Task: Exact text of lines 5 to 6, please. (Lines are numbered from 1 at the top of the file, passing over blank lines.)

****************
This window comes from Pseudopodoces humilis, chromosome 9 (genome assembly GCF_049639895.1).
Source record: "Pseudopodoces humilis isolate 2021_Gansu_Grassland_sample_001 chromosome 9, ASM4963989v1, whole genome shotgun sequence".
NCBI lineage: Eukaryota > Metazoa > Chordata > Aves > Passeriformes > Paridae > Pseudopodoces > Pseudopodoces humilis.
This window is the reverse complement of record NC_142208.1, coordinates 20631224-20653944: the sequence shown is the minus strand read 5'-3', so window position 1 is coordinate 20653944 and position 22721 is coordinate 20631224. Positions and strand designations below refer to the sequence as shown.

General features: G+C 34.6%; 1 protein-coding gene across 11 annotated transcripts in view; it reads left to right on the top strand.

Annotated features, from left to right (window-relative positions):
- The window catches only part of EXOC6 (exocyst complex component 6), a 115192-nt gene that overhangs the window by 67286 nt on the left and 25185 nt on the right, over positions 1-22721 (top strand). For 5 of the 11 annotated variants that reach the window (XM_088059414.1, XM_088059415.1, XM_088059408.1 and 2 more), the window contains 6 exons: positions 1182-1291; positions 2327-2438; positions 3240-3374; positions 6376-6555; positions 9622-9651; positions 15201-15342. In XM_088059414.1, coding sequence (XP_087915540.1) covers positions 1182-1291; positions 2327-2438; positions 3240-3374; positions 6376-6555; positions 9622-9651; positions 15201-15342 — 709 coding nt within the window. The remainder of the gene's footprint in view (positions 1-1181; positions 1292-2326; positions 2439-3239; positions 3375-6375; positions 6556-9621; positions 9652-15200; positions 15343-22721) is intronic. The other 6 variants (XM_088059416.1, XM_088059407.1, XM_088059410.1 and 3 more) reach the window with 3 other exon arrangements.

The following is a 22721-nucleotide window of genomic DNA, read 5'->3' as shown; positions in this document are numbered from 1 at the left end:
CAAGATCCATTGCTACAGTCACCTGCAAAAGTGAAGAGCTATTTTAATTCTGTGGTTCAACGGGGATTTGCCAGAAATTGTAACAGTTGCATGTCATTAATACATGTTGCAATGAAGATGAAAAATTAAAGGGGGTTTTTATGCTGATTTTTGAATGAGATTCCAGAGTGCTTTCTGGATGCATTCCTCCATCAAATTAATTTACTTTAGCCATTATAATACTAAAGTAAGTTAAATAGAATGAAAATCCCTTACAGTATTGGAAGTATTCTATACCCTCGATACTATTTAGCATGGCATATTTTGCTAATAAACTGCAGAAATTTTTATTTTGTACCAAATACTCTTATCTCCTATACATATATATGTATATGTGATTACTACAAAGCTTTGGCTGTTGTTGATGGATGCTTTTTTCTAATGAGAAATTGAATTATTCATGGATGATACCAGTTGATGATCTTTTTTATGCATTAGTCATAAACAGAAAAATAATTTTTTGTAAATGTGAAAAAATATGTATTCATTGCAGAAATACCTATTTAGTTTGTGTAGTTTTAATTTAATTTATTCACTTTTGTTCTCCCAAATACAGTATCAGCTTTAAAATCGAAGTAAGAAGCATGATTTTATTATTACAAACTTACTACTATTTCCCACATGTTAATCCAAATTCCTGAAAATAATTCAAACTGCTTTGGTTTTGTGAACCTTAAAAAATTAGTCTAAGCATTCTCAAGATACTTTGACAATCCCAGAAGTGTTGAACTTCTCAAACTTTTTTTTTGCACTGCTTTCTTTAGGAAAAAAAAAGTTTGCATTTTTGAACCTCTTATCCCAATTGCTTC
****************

General features: G+C 34.6%; 1 protein-coding gene across 11 annotated transcripts in view; it reads left to right on the top strand.

Annotated features, from left to right (window-relative positions):